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by Mike on 12 September 2022
From this moment forward, consider yourself given the freedom to change monsters as you see fit for the fun of your game.
You, of course, had this freedom all along but I suspect some DMs feel like modifying monster stat blocks, particularly in the middle of a session, is "cheating".
It takes experience to know what to add to a monster to make it interesting in the moment. It's not something a new DM can likely do without breaking something. But eventually we run enough monsters to have some back-pocket special abilities we can add to a monster. Maybe it's as simple as an extra attack. Maybe it's some elemental damage. Maybe it's a spell effect. I loved adding spell effects to armored flesh golems in my Tomb of Annihilation game. Every flesh golem was a unique horror.
When should we consider such changes? Sometimes we want a monster to act more appropriately dangerous mechanically to fit its story. Sometimes we want to change up a monster the players are already used to seeing. Sometimes we want to change a boring encounter into a nail-biter. Sometimes we want to make a monster unique.
What are some simple ways you can modify existing stat blocks? Here are a few. For DCs, make the DC 12 + 1/2 the CR of the monster.
Of course, these new abilities should make sense for the monster and for the situation. Flavor these abilities in the fiction of the game. Telegraph them so players can see the monster's doing something different. Show the fire giant who sets its blade ablaze. Describe flails dripping with acid or assassins surrounded by the screaming spirits of their slain victims. Show the vampiric-touched ghoul who moves faster than the eye can see. Wrap your mechanical changes in interesting flavorful descriptions.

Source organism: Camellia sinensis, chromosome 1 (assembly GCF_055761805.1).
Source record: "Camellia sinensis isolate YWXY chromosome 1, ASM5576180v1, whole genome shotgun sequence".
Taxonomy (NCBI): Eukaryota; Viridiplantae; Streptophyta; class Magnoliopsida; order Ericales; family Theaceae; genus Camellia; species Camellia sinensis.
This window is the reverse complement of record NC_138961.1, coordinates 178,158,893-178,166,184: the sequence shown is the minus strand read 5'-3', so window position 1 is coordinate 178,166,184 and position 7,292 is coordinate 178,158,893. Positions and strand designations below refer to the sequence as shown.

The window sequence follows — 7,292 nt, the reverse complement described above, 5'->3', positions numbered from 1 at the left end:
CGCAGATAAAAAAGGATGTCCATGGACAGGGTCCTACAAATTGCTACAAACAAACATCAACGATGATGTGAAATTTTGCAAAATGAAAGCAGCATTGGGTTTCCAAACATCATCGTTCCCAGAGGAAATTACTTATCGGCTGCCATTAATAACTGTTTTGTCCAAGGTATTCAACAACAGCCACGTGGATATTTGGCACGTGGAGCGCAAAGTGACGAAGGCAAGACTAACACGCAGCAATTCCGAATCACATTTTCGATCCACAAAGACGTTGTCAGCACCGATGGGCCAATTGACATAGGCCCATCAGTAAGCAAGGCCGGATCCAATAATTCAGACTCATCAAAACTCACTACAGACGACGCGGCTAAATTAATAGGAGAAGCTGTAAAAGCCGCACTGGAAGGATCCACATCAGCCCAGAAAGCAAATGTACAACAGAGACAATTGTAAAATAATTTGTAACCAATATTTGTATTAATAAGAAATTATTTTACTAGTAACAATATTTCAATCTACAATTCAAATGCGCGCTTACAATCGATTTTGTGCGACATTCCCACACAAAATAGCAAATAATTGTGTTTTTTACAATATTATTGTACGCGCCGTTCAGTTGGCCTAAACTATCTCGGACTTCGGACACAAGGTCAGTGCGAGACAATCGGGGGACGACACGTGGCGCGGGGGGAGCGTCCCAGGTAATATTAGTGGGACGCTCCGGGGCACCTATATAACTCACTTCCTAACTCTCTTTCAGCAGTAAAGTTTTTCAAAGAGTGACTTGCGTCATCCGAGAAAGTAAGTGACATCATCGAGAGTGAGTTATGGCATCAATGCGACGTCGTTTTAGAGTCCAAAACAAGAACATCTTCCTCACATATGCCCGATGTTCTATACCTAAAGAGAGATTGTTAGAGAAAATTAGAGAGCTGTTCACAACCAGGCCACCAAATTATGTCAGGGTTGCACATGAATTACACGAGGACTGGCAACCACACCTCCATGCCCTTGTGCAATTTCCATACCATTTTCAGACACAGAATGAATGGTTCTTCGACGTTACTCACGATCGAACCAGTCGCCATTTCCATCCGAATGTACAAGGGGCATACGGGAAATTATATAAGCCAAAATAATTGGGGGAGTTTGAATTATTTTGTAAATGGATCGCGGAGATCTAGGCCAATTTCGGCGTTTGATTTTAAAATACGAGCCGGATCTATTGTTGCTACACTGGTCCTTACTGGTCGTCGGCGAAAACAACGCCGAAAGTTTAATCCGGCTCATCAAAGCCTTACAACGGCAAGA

Add these abilities when they make combat more interesting or tell a more interesting story. Don't add them to punish players, particularly to punish players for good ideas or good luck. And don't go overboard. One modification per monster is often enough. Bosses might have lots of things to do but a normal monster might just have a kicker effect on its normal attack.
Become comfortable enough with the mechanics of D&D to be confident adding these sorts of changes. Once you start to get comfortable, once you see your players enjoying the change in tactics and mechanics, you'll know you're in the right place.
Each week I record an episode of the Lazy D&D Talk Show in which I talk about all things D&D. Here are last week's topics with timestamped links to the YouTube video:
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